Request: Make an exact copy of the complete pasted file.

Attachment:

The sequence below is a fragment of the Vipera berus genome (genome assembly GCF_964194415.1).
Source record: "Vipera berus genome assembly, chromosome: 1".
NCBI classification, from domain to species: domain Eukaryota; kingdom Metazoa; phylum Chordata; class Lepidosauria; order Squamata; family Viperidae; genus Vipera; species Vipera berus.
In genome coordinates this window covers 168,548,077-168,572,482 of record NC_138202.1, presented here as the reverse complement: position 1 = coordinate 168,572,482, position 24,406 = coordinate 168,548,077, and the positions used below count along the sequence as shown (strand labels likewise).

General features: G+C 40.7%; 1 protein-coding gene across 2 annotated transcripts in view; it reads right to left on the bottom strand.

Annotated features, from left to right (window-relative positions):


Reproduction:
The sequence below is a fragment of the Vipera berus genome (genome assembly GCF_964194415.1).
Source record: "Vipera berus genome assembly, chromosome: 1".
NCBI classification, from domain to species: domain Eukaryota; kingdom Metazoa; phylum Chordata; class Lepidosauria; order Squamata; family Viperidae; genus Vipera; species Vipera berus.
In genome coordinates this window covers 168,548,077-168,572,482 of record NC_138202.1, presented here as the reverse complement: position 1 = coordinate 168,572,482, position 24,406 = coordinate 168,548,077, and the positions used below count along the sequence as shown (strand labels likewise).

General features: G+C 40.7%; 1 protein-coding gene across 2 annotated transcripts in view; it reads right to left on the bottom strand.

Annotated features, from left to right (window-relative positions):